Not only did I have a fibre-filled Saturday, but this Sunday I had the pleasure of joining A Playful Day‘s Kate and Curious Handmade‘s Helen at their Muse Connection event. This is the second (Volume 2, as they are calling it) of the events which are like a knit night with added goody bags, door prizes and inspirational talks.
It was wonderful to hear about creative beginnings from knitwear designer Rachel Coopey, (spoiler: keep calm and keep yarn in the boot, also, learn to love the startitis)…
and co-founder/editor of Pom Pom Quarterly Lydia Gluck (my cliff notes on that one: Don’t think, jus start. Wise words I live by…).
We all enjoyed some beautiful meringues and possibly the tastiest brownies I have had this side of the Atlantic. The goody bags featured a beautiful shawl pattern from Pom Pom Quarterly, sock pattern from Rachel Coopey and a skein of Anzula, a super luxurious 4 ply yarn.
This weekend was packed with craftastic events. Saturday was the Brighton Knit and Make Social organised by the lovely ladies of Yarn in the City.
It’s a great idea: a mini-tour of craft shops in Brighton giving crafters a chance to get to know each other and find new sources for materials. Our first stop was The Brighton Sewing Centre, just minutes from the station.
Photo copyright of Brighton Sewing Centre
The BSC is a small shop with a great selection of haberdashery, fabrics (particularly of the quilting variety) and sewing machines. I was sorely tempted by some marled grey jersey, but strangely I always find it difficult to buy something in the first shop at these events. A quirk of the mind I suppose. I managed to get over that particular quirk by the time we reached the second stop. Ditto Fabrics specialises in dress making fabrics and tongue-in-cheek signage.
The shop seems to have a lot going on, including a ‘Dressmakers Social’ which sounds not unlike a knit night.
They have a less predictable range of fabrics, with some real treasures hiding in plain sight. I made off with some unusual cotton printed fabric that with a fantastic selvedge before our final stop.
Yarn and Knitting is one of my favourite local yarn stores and the subject of previous blogging. YAK’s owner, Kate, has curated a wonderful collection of indie dyers and, in spite of the fact that I needed nothing, I bought a stunning skein of Life in the Long Grass Dappled sock yarn. The colour way Tin Shed, is a blue-grey with large rust-coloured speckles. I can’t wait to see it knit up. The Ravelry projects look super-fab!
And finally, I won! There were great door prizes and I actually won one. Unbelievable. And awesome.
Last week I blogged about a pair of cardigans I knit for my family back home. I had the overwhelming urge to make a gif of the little one after a fun photo shoot which I almost managed to keep the dog out of.
In my rush to finish by the time, I totally forgot buttons. In fact, I was still knitting on the plane, but that wasn’t really a problem. The buttons, however, were. I had hoped to use the lack of buttons as an excuse to do some crafty shopping, but was thwarted by the fact that the baby showed up hours after the plane touched down. So I got creative with my options.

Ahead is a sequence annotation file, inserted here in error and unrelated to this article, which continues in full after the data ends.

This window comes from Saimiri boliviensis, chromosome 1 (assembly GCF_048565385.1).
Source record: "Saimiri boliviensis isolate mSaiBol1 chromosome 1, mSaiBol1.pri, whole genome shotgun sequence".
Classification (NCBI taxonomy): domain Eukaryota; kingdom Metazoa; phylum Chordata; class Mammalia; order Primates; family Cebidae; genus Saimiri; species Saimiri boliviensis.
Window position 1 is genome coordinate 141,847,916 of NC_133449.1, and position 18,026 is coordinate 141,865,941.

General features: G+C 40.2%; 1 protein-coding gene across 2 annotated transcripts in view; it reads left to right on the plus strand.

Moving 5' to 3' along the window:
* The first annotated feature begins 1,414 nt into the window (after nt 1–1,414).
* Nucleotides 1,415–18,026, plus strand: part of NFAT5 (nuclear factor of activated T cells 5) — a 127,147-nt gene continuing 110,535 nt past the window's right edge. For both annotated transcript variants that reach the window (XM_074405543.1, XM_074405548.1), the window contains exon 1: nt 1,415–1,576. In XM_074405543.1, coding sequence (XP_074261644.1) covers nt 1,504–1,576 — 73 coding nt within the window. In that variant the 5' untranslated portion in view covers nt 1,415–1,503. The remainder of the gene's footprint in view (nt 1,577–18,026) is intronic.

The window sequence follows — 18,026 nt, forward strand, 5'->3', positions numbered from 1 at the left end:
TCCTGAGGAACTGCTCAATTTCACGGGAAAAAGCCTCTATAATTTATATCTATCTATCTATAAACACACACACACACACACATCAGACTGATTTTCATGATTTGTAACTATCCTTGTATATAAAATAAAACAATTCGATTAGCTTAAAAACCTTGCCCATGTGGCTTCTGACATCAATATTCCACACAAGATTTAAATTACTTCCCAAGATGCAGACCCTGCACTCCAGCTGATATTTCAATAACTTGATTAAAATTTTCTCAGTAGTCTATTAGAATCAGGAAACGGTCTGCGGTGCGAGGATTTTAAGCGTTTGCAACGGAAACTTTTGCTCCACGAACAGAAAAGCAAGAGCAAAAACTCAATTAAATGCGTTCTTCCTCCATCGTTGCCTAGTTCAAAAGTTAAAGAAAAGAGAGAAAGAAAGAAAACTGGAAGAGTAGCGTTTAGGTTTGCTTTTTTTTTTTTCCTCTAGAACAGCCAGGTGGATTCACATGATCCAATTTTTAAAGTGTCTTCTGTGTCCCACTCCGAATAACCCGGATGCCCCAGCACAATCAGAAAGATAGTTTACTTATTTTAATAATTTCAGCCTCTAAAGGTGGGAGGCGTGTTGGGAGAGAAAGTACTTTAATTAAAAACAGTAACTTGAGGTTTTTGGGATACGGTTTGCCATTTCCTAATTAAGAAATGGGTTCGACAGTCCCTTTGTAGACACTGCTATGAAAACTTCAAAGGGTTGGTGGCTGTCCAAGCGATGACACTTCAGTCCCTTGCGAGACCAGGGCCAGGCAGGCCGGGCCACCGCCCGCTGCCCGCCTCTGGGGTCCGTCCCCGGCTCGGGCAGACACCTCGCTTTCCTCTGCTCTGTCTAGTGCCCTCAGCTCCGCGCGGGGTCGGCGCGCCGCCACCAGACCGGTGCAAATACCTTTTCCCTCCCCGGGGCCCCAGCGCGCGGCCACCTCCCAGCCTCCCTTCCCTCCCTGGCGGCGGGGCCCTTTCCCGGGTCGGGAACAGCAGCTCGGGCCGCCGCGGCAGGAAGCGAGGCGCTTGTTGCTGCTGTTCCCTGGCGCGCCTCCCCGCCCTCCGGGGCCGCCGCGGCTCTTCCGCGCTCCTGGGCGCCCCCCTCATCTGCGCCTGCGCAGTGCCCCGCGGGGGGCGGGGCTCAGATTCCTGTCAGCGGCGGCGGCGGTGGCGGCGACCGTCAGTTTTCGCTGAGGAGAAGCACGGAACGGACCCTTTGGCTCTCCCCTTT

My mother kindly found me some gold buttons, but I really wasn’t into the colour combo. Upon snooping around Dad’s closet, I found his old LL Bean shirt, which had just enough buttons left to help me out. This shirt is such a classic, right? It has a fine patina of wear.
I sewed the new (err, quite old) buttons onto the baby’s cardigan and replaced them on my Dad’s shirt with Mom’s shiny gold numbers. Now my Dad may not have been best pleased with this. In fact, I don’t know; I didn’t ask. It seemed for the best. I couldn’t miss the photo op…..
I like to think he understands. And maybe he loves his new blinging buttons even more than the old. Maybe…..
Next time, I will have a little tutorial for sewing on patch pockets.
I rarely knit things for other people and I’m all about the selfish knitting, not only but also because I barely have enough time to knit the things I’ve designed or been commissioned to do. But last year I made an important exception.
I visit Seattle every year and a recent addition to our family took me back to my hometown bearing gifts of the knitted variety. The first was for my new nephew, a cardigan in the baby size. The second was a matching cardigan for my grandmother, which I had long promised her, but was only now delivering. My grandmother is of the generation of women who were expected to do needle work and she really enjoyed it, but by the time I was born, her rheumatoid arthritis had bent her hands into painful shapes, and she was not able to hold knitting needles or do the embroidery she had enjoyed. When I began knitting I promised her a cardigan, knit to just her size, but I never quite managed to make it.
When I heard news of my sister’s pregnancy, however, I wanted to knit something for both the oldest and the youngest in my family; something with a family resemblance.
I think I inherited my love of Autumn from Grandma, and she dyed her hair a bright red for many years. So when I decided to design something for her, I wanted it to represent her–a brightly colored, celebration of our favorite season.
I made a bottom up, raglan sleeve cardigan with broken-rib trims and an intarsia patch pocket. The main colour of Grandma’s cardigan is Knit Picks Stroll Sport in Firecracker Heather, and the contrast colour is Kettle Yarn Co.’s discontinued Sport weight superwash merino in Melonballs.
In the next few blog posts I’ll use these cardigans for mini-tutorials on patch pockets, sweater surgery and misdemeanor button theft.